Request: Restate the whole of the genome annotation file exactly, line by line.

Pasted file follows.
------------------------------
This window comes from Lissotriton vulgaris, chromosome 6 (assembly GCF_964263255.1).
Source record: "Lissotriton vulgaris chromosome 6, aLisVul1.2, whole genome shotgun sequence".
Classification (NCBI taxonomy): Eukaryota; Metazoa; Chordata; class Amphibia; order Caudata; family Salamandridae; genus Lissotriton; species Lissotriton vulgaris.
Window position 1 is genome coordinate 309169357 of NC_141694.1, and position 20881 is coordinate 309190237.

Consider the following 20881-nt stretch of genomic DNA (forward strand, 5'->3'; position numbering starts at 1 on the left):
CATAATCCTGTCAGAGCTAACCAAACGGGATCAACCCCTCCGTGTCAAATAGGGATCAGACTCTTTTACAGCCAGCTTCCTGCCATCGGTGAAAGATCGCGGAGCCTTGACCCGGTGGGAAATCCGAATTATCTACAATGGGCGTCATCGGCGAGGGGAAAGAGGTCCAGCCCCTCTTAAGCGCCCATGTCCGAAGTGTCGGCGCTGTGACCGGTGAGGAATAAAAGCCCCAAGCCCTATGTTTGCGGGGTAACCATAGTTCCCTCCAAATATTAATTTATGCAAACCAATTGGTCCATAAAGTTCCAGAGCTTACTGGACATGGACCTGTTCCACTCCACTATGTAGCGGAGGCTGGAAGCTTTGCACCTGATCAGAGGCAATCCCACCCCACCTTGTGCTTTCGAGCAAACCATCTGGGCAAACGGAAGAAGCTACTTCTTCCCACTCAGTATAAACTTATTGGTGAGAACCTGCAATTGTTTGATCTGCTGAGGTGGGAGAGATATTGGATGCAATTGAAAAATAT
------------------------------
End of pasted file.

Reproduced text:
This window comes from Lissotriton vulgaris, chromosome 6 (assembly GCF_964263255.1).
Source record: "Lissotriton vulgaris chromosome 6, aLisVul1.2, whole genome shotgun sequence".
Classification (NCBI taxonomy): Eukaryota; Metazoa; Chordata; class Amphibia; order Caudata; family Salamandridae; genus Lissotriton; species Lissotriton vulgaris.
Window position 1 is genome coordinate 309169357 of NC_141694.1, and position 20881 is coordinate 309190237.

Consider the following 20881-nt stretch of genomic DNA (forward strand, 5'->3'; position numbering starts at 1 on the left):
CATAATCCTGTCAGAGCTAACCAAACGGGATCAACCCCTCCGTGTCAAATAGGGATCAGACTCTTTTACAGCCAGCTTCCTGCCATCGGTGAAAGATCGCGGAGCCTTGACCCGGTGGGAAATCCGAATTATCTACAATGGGCGTCATCGGCGAGGGGAAAGAGGTCCAGCCCCTCTTAAGCGCCCATGTCCGAAGTGTCGGCGCTGTGACCGGTGAGGAATAAAAGCCCCAAGCCCTATGTTTGCGGGGTAACCATAGTTCCCTCCAAATATTAATTTATGCAAACCAATTGGTCCATAAAGTTCCAGAGCTTACTGGACATGGACCTGTTCCACTCCACTATGTAGCGGAGGCTGGAAGCTTTGCACCTGATCAGAGGCAATCCCACCCCACCTTGTGCTTTCGAGCAAACCATCTGGGCAAACGGAAGAAGCTACTTCTTCCCACTCAGTATAAACTTATTGGTGAGAACCTGCAATTGTTTGATCTGCTGAGGTGGGAGAGATATTGGATGCAATTGAAAAATAT